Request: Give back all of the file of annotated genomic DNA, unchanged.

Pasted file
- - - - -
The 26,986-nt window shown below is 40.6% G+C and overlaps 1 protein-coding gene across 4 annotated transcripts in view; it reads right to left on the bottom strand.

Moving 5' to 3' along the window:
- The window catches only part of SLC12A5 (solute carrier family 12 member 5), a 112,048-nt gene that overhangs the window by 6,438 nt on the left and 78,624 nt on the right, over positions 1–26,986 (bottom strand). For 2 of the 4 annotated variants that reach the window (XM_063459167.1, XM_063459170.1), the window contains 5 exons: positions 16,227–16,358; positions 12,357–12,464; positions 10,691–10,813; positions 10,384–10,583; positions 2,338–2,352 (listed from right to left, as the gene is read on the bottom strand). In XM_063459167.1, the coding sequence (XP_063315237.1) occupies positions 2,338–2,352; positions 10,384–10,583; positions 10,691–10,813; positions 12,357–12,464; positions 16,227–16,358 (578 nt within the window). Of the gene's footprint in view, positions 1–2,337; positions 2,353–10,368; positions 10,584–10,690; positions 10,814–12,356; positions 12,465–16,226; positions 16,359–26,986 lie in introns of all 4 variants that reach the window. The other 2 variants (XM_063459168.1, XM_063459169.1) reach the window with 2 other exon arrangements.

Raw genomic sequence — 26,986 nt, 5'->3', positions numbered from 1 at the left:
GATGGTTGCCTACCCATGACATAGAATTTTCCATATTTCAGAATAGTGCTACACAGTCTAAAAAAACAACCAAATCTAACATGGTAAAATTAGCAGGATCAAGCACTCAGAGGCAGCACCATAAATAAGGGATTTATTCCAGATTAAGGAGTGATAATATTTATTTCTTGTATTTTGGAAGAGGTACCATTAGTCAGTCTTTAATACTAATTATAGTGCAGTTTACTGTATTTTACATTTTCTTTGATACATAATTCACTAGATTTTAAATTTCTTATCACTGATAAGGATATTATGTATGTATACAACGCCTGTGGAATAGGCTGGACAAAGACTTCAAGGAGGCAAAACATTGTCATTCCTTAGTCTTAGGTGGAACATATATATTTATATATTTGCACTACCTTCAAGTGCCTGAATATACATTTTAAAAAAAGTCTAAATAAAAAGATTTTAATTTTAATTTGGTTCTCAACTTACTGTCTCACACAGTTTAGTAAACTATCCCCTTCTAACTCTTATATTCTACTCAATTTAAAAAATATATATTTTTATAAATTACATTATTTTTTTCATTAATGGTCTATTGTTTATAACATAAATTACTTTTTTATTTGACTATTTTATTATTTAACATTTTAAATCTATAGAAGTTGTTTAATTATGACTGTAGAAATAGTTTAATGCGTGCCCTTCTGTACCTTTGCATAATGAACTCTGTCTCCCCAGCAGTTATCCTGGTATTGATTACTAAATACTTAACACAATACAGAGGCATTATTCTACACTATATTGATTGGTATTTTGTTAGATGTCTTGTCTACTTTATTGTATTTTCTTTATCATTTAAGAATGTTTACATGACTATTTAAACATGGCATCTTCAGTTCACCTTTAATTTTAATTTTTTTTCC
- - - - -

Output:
The 26,986-nt window shown below is 40.6% G+C and overlaps 1 protein-coding gene across 4 annotated transcripts in view; it reads right to left on the bottom strand.

Moving 5' to 3' along the window:
- The window catches only part of SLC12A5 (solute carrier family 12 member 5), a 112,048-nt gene that overhangs the window by 6,438 nt on the left and 78,624 nt on the right, over positions 1–26,986 (bottom strand). For 2 of the 4 annotated variants that reach the window (XM_063459167.1, XM_063459170.1), the window contains 5 exons: positions 16,227–16,358; positions 12,357–12,464; positions 10,691–10,813; positions 10,384–10,583; positions 2,338–2,352 (listed from right to left, as the gene is read on the bottom strand). In XM_063459167.1, the coding sequence (XP_063315237.1) occupies positions 2,338–2,352; positions 10,384–10,583; positions 10,691–10,813; positions 12,357–12,464; positions 16,227–16,358 (578 nt within the window). Of the gene's footprint in view, positions 1–2,337; positions 2,353–10,368; positions 10,584–10,690; positions 10,814–12,356; positions 12,465–16,226; positions 16,359–26,986 lie in introns of all 4 variants that reach the window. The other 2 variants (XM_063459168.1, XM_063459169.1) reach the window with 2 other exon arrangements.

Raw genomic sequence — 26,986 nt, 5'->3', positions numbered from 1 at the left:
GATGGTTGCCTACCCATGACATAGAATTTTCCATATTTCAGAATAGTGCTACACAGTCTAAAAAAACAACCAAATCTAACATGGTAAAATTAGCAGGATCAAGCACTCAGAGGCAGCACCATAAATAAGGGATTTATTCCAGATTAAGGAGTGATAATATTTATTTCTTGTATTTTGGAAGAGGTACCATTAGTCAGTCTTTAATACTAATTATAGTGCAGTTTACTGTATTTTACATTTTCTTTGATACATAATTCACTAGATTTTAAATTTCTTATCACTGATAAGGATATTATGTATGTATACAACGCCTGTGGAATAGGCTGGACAAAGACTTCAAGGAGGCAAAACATTGTCATTCCTTAGTCTTAGGTGGAACATATATATTTATATATTTGCACTACCTTCAAGTGCCTGAATATACATTTTAAAAAAAGTCTAAATAAAAAGATTTTAATTTTAATTTGGTTCTCAACTTACTGTCTCACACAGTTTAGTAAACTATCCCCTTCTAACTCTTATATTCTACTCAATTTAAAAAATATATATTTTTATAAATTACATTATTTTTTTCATTAATGGTCTATTGTTTATAACATAAATTACTTTTTTATTTGACTATTTTATTATTTAACATTTTAAATCTATAGAAGTTGTTTAATTATGACTGTAGAAATAGTTTAATGCGTGCCCTTCTGTACCTTTGCATAATGAACTCTGTCTCCCCAGCAGTTATCCTGGTATTGATTACTAAATACTTAACACAATACAGAGGCATTATTCTACACTATATTGATTGGTATTTTGTTAGATGTCTTGTCTACTTTATTGTATTTTCTTTATCATTTAAGAATGTTTACATGACTATTTAAACATGGCATCTTCAGTTCACCTTTAATTTTAATTTTTTTTCC